If I challenged you to a contest to pick the most disparate
group of seven people to sit around a table at a Jerry's
Famous Deli, do you think you could beat me? Go ahead,
OK, now here's my list: ubiquitous porn star Ron Jeremy; Joey Buttafuoco; some unnamed white supremacist guy whose favorite line for the evening is "niggers is property"; his two polite, Southern belle daughters; Trey Parker and his Japanese friend Jun.
Do I win?
Anyway, the racist is saying that Hitler was right and we should kill all the Jews, while Ron laughs -- despite being Jewish. Then Ron tells the story of doing a sex scene with an 87-year-old woman (Nasty Granny or some such name). He tells Trey he'll send him a copy of the tape. Trey declines. The daughters meekly ask Jun where he is from. Ron tries to explain to Jun the story of Joey Buttafuoco and the Long Island Lolita. Jun does not understand what the fuck is wrong with America.
I still can't get my head around the forces of nature that made such a convention possible. But that's Los Angeles for you. The Jerry's meeting stemmed from a party at Hustler on Sunset, thrown by or for Lloyd Kaufman of Troma Pictures (which distributed Trey's student film, "Cannibal: The Musical"). It's a bust from the start, so Trey and Jun head up to the Rainbow Room, only to get nearly bowled over out in front of the Roxy by a throng of recently pepper-sprayed patrons.
The Rainbow Room holds little more promise. Although the place is packed, Trey's celeb status gets them ushered up to the VIP area. The VIP area, however, is equally packed and unpleasant. But before he can make a quick exit (Trey has an excellent nose for bad anima and we have on more than one occasion been informed that we left "just in time"), he finds himself judging a costume contest. After 15 minutes they were out on the street again, off to Jerry's.
Jun just moved here from Nagano and is living in the Bel-Air
compound. He and Trey met at CU in Boulder and have been good friends ever since. He has had quite an eventful three weeks since arriving in the City of Angels.
His first big L.A. party was the Carrie Fisher/Penny Marshall birthday bash. Full A-list extravaganza. There he met Carrie and George Lucas and Jewel and saw a host of other celebrities, including Meg Ryan and Steve Martin and Mike Myers and Gillian Anderson and Kobe Bryant. Trey was, meanwhile, dousing his stomach with scotch to work up the courage to have this exchange:
George Lucas: I haven't seen your movie yet.
Trey Parker: I didn't see yours either, after everyone
said, you know ... it sucked.
Exit George, stage right.
Trey crossed the threshold into 30 on Oct. 19. All of his friends were apprehensive, as he has threatened on several occasions (even as early on as in high school) to end it all upon hitting that age. So it might have been a day that would live in infamy. Or not. No one knew.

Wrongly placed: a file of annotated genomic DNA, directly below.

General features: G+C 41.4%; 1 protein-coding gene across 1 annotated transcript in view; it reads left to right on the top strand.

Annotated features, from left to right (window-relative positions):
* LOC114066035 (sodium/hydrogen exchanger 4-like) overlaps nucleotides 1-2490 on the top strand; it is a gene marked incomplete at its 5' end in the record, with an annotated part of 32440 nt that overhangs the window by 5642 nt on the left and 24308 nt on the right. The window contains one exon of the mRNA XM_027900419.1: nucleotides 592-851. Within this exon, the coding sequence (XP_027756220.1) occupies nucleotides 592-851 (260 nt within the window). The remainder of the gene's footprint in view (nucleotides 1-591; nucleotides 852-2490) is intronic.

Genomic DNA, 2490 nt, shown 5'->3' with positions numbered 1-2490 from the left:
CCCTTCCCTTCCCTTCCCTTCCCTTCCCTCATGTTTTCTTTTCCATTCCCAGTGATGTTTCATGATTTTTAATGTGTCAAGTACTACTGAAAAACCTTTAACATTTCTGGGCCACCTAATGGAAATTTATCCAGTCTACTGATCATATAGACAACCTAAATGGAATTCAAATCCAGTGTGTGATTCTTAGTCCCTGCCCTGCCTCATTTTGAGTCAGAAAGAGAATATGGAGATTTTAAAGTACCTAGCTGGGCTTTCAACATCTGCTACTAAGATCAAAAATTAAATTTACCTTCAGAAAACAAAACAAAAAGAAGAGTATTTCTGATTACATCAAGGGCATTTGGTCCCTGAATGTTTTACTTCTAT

Fortunately, we'd taken a trip to Vegas about a month before, and that seemed to soften the blow because Trey decided to kick off a month's worth of festivities starting right there at the Spearmint Rhino. So by the time Oct. 19 rolled around, we had about 30 days of partying behind us, and he had spent the time getting used to the idea of entering his fourth decade of life. He didn't kill himself.
Instead, he flew 12 of his friends down to his house on Kauai. We had cake and presents and took it pretty easy. The rains came, and we sat on the lanai and listened, enjoying each other's company. It felt very "grown up" in a way, I guess since we were kept in close proximity by the weather, and so the need for cooperation was heightened. Not everyone knew each other, and with 12 different personalities you often need to work at harmony.
There was also a certain amount of coordination and fiscal planning necessary to ensure Trey didn't have to do anything or pay for anything (else). And this was confirmed mostly with serious nods like the ones I remember seeing when I was a kid between my dad and the other dads as they took care of the various tabs at restaurants and liquor stores while we were on vacation on Long Beach Island. A loving inter-adult professionalism that made for smooth and happy times.
So that was Hawaii. Nothing outrageous to report, except Trey farting on Jason's head as he slept on the outside futon. And our friend Butters ...
I have to give you some back-story so you get the full experience.
Eric is our friend from high school whom Trey worked with a bit in college and then hired to help on the pilot of "South Park." So, it's 1996: Matt picks him up at the airport, and Eric is wearing a suit and tie. Well, of course Trey and Matt tease him about this because suits and ties were and are and will always be ridiculous to them. But Eric is very young and goody-two-shoes and wants to do a super job. Doesn't drink, tight with money, gets out of the shower to pee. That kind of guy.
Well, fast-forward to October 1999: Eric is running extremely late for his flight out of Denver to LAX to Hawaii, so he pulls up to the curb in his rental car, jumps out with the car running, grabs his bag, slams the door and takes off for his flight. Just leaves the car.
Our little Butters is growing up.
Most recent news covers Amy Cohen's Annual Halloween Bash, presented for the second year by Trey and Matt. I don't think I can do it justice until I have caught up with everyone and gotten all the gossip. Until then, I'll give you the short list: mass hysteria; broken bones; an AWOL valet; overindulgence; Moroccan room with tents, mattresses and pillows; open bar; spooky spider; me lost for a couple of hours with a hot, pierced and tattooed girl named Jamie; and my angelic friend Celeste, visiting from New York, thrown into the thick of things.